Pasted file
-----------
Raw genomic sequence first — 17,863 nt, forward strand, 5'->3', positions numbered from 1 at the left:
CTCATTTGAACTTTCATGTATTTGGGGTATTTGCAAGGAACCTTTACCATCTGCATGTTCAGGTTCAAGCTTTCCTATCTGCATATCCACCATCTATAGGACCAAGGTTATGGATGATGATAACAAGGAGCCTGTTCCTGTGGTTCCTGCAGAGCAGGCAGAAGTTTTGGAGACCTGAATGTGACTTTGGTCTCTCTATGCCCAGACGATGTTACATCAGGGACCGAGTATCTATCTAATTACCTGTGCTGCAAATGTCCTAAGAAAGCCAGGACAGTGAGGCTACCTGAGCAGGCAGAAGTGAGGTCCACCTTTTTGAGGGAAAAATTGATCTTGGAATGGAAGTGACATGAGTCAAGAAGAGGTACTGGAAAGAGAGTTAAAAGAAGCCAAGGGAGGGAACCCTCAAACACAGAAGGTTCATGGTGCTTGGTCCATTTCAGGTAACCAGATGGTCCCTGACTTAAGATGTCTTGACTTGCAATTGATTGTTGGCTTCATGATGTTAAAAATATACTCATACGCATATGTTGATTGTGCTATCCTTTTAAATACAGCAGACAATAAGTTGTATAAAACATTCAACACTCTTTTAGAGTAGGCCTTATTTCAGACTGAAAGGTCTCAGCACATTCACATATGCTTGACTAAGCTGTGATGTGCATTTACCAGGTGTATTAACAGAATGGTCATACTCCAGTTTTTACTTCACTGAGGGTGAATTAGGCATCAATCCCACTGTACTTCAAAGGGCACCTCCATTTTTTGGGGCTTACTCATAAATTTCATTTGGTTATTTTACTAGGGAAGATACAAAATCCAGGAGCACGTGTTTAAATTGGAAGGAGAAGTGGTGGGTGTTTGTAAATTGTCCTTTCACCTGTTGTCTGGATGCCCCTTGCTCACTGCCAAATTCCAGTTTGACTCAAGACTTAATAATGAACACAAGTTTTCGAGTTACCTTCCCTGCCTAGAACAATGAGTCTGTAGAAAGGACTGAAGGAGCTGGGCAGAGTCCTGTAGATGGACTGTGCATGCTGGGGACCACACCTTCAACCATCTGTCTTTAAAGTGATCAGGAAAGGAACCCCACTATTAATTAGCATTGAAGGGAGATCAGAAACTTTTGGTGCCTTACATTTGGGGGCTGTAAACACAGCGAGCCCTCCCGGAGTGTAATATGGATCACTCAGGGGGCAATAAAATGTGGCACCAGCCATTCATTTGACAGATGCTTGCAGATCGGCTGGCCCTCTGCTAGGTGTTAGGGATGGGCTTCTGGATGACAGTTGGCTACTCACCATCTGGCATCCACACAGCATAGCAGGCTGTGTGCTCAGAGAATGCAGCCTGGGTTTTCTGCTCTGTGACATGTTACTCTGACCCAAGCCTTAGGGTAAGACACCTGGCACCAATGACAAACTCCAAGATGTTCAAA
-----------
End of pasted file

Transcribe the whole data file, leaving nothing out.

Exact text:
Raw genomic sequence first — 17,863 nt, forward strand, 5'->3', positions numbered from 1 at the left:
CTCATTTGAACTTTCATGTATTTGGGGTATTTGCAAGGAACCTTTACCATCTGCATGTTCAGGTTCAAGCTTTCCTATCTGCATATCCACCATCTATAGGACCAAGGTTATGGATGATGATAACAAGGAGCCTGTTCCTGTGGTTCCTGCAGAGCAGGCAGAAGTTTTGGAGACCTGAATGTGACTTTGGTCTCTCTATGCCCAGACGATGTTACATCAGGGACCGAGTATCTATCTAATTACCTGTGCTGCAAATGTCCTAAGAAAGCCAGGACAGTGAGGCTACCTGAGCAGGCAGAAGTGAGGTCCACCTTTTTGAGGGAAAAATTGATCTTGGAATGGAAGTGACATGAGTCAAGAAGAGGTACTGGAAAGAGAGTTAAAAGAAGCCAAGGGAGGGAACCCTCAAACACAGAAGGTTCATGGTGCTTGGTCCATTTCAGGTAACCAGATGGTCCCTGACTTAAGATGTCTTGACTTGCAATTGATTGTTGGCTTCATGATGTTAAAAATATACTCATACGCATATGTTGATTGTGCTATCCTTTTAAATACAGCAGACAATAAGTTGTATAAAACATTCAACACTCTTTTAGAGTAGGCCTTATTTCAGACTGAAAGGTCTCAGCACATTCACATATGCTTGACTAAGCTGTGATGTGCATTTACCAGGTGTATTAACAGAATGGTCATACTCCAGTTTTTACTTCACTGAGGGTGAATTAGGCATCAATCCCACTGTACTTCAAAGGGCACCTCCATTTTTTGGGGCTTACTCATAAATTTCATTTGGTTATTTTACTAGGGAAGATACAAAATCCAGGAGCACGTGTTTAAATTGGAAGGAGAAGTGGTGGGTGTTTGTAAATTGTCCTTTCACCTGTTGTCTGGATGCCCCTTGCTCACTGCCAAATTCCAGTTTGACTCAAGACTTAATAATGAACACAAGTTTTCGAGTTACCTTCCCTGCCTAGAACAATGAGTCTGTAGAAAGGACTGAAGGAGCTGGGCAGAGTCCTGTAGATGGACTGTGCATGCTGGGGACCACACCTTCAACCATCTGTCTTTAAAGTGATCAGGAAAGGAACCCCACTATTAATTAGCATTGAAGGGAGATCAGAAACTTTTGGTGCCTTACATTTGGGGGCTGTAAACACAGCGAGCCCTCCCGGAGTGTAATATGGATCACTCAGGGGGCAATAAAATGTGGCACCAGCCATTCATTTGACAGATGCTTGCAGATCGGCTGGCCCTCTGCTAGGTGTTAGGGATGGGCTTCTGGATGACAGTTGGCTACTCACCATCTGGCATCCACACAGCATAGCAGGCTGTGTGCTCAGAGAATGCAGCCTGGGTTTTCTGCTCTGTGACATGTTACTCTGACCCAAGCCTTAGGGTAAGACACCTGGCACCAATGACAAACTCCAAGATGTTCAAA